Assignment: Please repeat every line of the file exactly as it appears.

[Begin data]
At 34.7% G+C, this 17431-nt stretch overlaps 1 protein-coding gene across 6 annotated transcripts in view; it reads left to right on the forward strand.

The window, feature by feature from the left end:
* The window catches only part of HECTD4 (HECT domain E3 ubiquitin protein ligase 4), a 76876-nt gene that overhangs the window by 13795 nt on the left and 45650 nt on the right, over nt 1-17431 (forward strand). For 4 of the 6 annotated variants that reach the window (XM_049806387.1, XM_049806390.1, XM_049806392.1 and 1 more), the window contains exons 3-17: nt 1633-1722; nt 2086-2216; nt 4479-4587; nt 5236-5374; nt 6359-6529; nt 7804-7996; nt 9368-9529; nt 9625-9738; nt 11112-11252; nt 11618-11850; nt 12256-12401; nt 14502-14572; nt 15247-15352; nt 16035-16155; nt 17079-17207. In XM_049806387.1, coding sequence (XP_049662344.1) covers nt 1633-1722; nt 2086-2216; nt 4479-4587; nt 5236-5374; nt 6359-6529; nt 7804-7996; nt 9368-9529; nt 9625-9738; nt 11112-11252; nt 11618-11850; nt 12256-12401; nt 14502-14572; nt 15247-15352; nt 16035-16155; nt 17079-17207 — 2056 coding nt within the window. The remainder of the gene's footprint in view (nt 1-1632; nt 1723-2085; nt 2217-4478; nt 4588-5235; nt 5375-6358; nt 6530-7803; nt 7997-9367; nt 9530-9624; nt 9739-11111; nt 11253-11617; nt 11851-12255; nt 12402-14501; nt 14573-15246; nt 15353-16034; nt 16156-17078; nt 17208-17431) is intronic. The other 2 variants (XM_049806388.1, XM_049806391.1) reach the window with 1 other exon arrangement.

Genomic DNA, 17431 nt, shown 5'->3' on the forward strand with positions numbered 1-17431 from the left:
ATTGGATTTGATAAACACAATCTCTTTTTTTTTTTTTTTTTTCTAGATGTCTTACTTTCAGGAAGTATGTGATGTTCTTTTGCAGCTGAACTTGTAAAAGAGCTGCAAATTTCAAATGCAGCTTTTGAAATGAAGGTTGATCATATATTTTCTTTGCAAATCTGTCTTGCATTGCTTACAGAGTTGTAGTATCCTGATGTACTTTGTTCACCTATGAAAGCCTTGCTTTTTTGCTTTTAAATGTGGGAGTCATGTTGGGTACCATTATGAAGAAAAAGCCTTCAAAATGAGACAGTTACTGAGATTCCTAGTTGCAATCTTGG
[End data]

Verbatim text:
At 34.7% G+C, this 17431-nt stretch overlaps 1 protein-coding gene across 6 annotated transcripts in view; it reads left to right on the forward strand.

The window, feature by feature from the left end:
* The window catches only part of HECTD4 (HECT domain E3 ubiquitin protein ligase 4), a 76876-nt gene that overhangs the window by 13795 nt on the left and 45650 nt on the right, over nt 1-17431 (forward strand). For 4 of the 6 annotated variants that reach the window (XM_049806387.1, XM_049806390.1, XM_049806392.1 and 1 more), the window contains exons 3-17: nt 1633-1722; nt 2086-2216; nt 4479-4587; nt 5236-5374; nt 6359-6529; nt 7804-7996; nt 9368-9529; nt 9625-9738; nt 11112-11252; nt 11618-11850; nt 12256-12401; nt 14502-14572; nt 15247-15352; nt 16035-16155; nt 17079-17207. In XM_049806387.1, coding sequence (XP_049662344.1) covers nt 1633-1722; nt 2086-2216; nt 4479-4587; nt 5236-5374; nt 6359-6529; nt 7804-7996; nt 9368-9529; nt 9625-9738; nt 11112-11252; nt 11618-11850; nt 12256-12401; nt 14502-14572; nt 15247-15352; nt 16035-16155; nt 17079-17207 — 2056 coding nt within the window. The remainder of the gene's footprint in view (nt 1-1632; nt 1723-2085; nt 2217-4478; nt 4588-5235; nt 5375-6358; nt 6530-7803; nt 7997-9367; nt 9530-9624; nt 9739-11111; nt 11253-11617; nt 11851-12255; nt 12402-14501; nt 14573-15246; nt 15353-16034; nt 16156-17078; nt 17208-17431) is intronic. The other 2 variants (XM_049806388.1, XM_049806391.1) reach the window with 1 other exon arrangement.

Genomic DNA, 17431 nt, shown 5'->3' on the forward strand with positions numbered 1-17431 from the left:
ATTGGATTTGATAAACACAATCTCTTTTTTTTTTTTTTTTTTCTAGATGTCTTACTTTCAGGAAGTATGTGATGTTCTTTTGCAGCTGAACTTGTAAAAGAGCTGCAAATTTCAAATGCAGCTTTTGAAATGAAGGTTGATCATATATTTTCTTTGCAAATCTGTCTTGCATTGCTTACAGAGTTGTAGTATCCTGATGTACTTTGTTCACCTATGAAAGCCTTGCTTTTTTGCTTTTAAATGTGGGAGTCATGTTGGGTACCATTATGAAGAAAAAGCCTTCAAAATGAGACAGTTACTGAGATTCCTAGTTGCAATCTTGG